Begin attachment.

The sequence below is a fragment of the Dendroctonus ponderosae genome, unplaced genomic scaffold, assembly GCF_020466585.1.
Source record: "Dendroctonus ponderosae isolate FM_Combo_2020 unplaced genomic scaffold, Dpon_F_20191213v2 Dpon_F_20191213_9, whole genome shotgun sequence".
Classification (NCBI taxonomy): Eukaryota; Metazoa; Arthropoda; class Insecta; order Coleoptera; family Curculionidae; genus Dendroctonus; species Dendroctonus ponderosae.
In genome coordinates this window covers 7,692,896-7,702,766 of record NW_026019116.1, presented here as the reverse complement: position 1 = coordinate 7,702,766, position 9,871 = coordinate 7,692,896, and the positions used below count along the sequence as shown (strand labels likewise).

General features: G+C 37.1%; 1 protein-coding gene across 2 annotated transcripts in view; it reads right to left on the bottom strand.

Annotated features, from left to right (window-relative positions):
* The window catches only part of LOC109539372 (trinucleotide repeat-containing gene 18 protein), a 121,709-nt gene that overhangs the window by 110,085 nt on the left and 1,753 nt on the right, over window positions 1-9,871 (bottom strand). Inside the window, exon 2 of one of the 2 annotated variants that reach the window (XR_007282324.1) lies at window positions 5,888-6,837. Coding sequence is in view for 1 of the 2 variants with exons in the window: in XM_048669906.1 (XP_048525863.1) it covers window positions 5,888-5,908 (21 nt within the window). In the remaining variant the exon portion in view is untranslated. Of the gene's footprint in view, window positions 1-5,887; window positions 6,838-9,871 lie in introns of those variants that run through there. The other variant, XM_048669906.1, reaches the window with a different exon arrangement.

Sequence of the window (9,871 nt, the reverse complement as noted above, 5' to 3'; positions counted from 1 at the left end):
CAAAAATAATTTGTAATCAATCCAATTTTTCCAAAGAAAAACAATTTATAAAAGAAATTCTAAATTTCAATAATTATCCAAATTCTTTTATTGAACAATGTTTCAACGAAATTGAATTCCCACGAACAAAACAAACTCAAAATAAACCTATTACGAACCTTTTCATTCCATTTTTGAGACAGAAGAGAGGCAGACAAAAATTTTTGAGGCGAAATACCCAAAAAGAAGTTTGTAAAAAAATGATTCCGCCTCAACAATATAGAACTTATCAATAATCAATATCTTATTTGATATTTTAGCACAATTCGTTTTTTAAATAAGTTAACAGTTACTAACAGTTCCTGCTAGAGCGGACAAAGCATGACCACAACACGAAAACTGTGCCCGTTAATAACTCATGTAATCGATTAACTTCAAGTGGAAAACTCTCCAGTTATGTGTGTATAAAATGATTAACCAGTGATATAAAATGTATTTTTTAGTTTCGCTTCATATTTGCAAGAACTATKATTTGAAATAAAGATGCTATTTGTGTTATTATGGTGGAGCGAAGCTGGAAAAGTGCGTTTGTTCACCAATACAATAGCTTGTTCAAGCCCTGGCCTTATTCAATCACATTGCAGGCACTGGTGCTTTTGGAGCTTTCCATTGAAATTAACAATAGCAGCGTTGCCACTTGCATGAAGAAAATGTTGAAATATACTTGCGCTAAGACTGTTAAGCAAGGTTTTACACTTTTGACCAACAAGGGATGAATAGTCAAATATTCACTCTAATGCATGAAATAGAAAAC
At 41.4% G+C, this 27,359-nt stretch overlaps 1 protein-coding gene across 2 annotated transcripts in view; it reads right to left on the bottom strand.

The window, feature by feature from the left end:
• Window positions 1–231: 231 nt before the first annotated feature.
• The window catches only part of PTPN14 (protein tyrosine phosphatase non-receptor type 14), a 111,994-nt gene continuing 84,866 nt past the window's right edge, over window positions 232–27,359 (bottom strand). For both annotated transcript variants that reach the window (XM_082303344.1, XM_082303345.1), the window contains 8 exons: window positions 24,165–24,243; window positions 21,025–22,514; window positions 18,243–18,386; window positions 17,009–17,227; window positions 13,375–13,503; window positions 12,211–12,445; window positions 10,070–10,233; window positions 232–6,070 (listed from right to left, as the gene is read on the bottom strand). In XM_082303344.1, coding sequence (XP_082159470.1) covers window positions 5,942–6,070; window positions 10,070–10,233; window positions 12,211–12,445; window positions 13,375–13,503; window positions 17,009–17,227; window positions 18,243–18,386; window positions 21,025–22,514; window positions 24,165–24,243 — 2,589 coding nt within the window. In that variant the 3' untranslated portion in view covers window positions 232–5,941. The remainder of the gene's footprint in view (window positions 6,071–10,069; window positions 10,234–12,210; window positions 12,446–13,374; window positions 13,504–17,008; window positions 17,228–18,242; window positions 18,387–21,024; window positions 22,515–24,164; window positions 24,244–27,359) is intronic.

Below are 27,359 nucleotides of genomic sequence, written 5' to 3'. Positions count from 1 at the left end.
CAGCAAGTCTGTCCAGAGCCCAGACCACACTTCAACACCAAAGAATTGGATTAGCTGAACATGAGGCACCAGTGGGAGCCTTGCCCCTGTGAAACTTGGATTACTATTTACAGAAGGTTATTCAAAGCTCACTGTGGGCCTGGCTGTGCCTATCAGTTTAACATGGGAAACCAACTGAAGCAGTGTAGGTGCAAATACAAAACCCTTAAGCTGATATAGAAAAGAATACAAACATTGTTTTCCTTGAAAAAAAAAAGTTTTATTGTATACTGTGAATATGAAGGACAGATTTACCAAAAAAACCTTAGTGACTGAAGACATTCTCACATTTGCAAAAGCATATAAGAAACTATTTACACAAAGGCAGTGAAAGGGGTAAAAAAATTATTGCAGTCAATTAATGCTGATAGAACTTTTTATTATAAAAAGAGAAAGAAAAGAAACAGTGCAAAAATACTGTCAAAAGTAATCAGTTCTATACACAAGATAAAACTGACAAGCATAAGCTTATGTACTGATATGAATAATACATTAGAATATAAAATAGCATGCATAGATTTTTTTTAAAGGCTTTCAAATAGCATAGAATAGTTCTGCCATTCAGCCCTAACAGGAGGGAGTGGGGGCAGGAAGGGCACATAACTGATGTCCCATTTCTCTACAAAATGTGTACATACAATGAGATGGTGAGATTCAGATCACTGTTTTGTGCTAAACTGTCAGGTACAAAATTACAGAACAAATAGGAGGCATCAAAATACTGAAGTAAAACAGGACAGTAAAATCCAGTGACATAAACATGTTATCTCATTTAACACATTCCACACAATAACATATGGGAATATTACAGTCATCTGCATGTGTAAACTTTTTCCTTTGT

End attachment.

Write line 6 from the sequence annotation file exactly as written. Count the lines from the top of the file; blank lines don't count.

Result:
Annotated features, from left to right (window-relative positions):